It is rare that a summit between two countries is held twice in the same year. Indian Prime Minister Dr Manmohan Singh’s visit to Beijing came only about five months since their meeting in New Delhi in May this year. What were the compelling circumstances that might have driven Dr. Singh to proceed for another summit? It can be easily perceived that the visit was driven by domestic political factors and his desire to further engage the new political leadership of China. He wanted to have a last shot at improving relations with Pakistan and China before he retires from politics as the case seems to be when India goes for general elections in 2014. He also advanced his summit with Russia that was due in end November or early December. The only possible regional and international context could be that the Emperor of Japan would be visiting India in end November (a very significant visit since it is not common for the Emperor to undertake such visits) and therefore the visit to Beijing, most likely the last one, could also be interpreted as a kind of balancing exercise. It also needs to be remembered that Dr Singh had also a meeting with US President Barack Obama in end September and some of the agreements concluded with Washington especially on defence cooperation may have caused consternation among the Chinese leadership.
The Joint Statements issued at the end of summits are also, in some ways, a good barometer of what transpired during the meeting. What is included in the joint statement could be as important or even more significant as what is left out. This time the joint statement was somewhat pithy compared to the previous one in May. While the May summit covered a broad expanse of the issues, this time it was largely restricted to bilateral issues with limited reference to the regional and international issues. But more than the joint statement, it was Manmohan Singh’s address at the Central Party School in Beijing that underlined the philosophical underpinnings behind mutual Sino-Indian engagement. However, that does not mean that there were no practical considerations for his visit. With an eye on coming elections, Singh was more keen to address some of the contentious bilateral issues like maintaining peace and tranquillity along the LAC, stapled visas, sharing of river waters, and concerns about the ever increasing trade imbalance with China.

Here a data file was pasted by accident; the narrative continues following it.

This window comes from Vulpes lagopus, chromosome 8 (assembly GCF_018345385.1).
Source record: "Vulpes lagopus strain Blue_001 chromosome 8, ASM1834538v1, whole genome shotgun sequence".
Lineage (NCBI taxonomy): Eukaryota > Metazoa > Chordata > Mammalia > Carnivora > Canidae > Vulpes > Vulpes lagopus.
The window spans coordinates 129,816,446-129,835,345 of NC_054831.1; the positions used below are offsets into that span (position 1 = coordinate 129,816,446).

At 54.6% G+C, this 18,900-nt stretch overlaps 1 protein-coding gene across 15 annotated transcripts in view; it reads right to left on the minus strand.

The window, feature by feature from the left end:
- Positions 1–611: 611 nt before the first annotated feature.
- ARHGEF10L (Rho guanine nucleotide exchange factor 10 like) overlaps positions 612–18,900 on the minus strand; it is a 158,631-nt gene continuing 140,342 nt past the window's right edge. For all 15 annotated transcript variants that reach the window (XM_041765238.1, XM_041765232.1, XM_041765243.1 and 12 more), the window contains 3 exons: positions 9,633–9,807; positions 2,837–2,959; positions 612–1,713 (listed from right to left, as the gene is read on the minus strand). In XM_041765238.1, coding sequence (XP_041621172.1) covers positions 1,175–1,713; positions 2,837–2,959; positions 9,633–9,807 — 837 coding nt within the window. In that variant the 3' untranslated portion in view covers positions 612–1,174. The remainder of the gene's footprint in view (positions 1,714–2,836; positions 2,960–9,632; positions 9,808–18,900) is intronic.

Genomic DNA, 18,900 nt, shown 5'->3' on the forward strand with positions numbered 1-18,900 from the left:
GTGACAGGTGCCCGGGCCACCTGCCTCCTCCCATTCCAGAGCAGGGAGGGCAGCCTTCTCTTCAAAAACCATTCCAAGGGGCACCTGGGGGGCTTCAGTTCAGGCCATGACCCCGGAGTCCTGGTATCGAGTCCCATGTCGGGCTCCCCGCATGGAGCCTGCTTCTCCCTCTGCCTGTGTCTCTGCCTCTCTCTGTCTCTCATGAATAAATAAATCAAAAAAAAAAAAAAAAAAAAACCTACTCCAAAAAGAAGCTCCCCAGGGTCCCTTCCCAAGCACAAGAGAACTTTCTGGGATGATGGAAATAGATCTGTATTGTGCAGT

From the Indian perspective, the single most important achievement of the visit has been the signing of Border Development Cooperation Agreement (BDCA). There are some thinkers of the conservative school of thought who feel that there are many ambiguities in some of the clauses of BDCA agreement and how will this agreement be of any practical use when the previous agreements of 1993, 1996 and even 2005 have not been able to maintain peace and tranquillity along the LAC. On the other hand, largely the official perspective is that it is a satisfactory agreement and it would be conducive to avoiding incidents between Indian and Chinese armed forces along the border/LAC. It is also being said that the BDCA was signed despite the opposition to it by some quarters of the PLA which is being perceived as becoming somewhat more assertive in the current power configuration in China.
Holding of the much stalled joint counter terrorism exercise between both the militaries in November is another positive step towards building mutual confidence. Regular defence exchanges would also promote military to military relationship.
Other than the BDCA, India could not get much satisfaction from China on remaining issues. Though the MOU on Strengthening Cooperation on Trans-Border Rivers was signed yet it does not really address Indian concerns regarding building of dams on the upper reaches of Brahmaputra/Yarlung Tsangpo River. Yes, the only saving grace was that period of flow of rivers on which hydrological data would be shared has been expanded. Another point on which India can draw limited succour from the MOU is that both sides agreed to ‘exchange views on other issues of mutual interest’. Further, there is recognition by China that ‘trans-border rivers and related natural resources and the environment are assets of immense value to the socio-economic development of all riparian countries’. But so far China has not concluded any agreement with any down-stream nation whether in South East Asia mainland or Central Asian Republics on sharing of river waters. There is a general belief that China is unlikely enter into any river waters sharing agreement with India or for that matter any other country any time soon.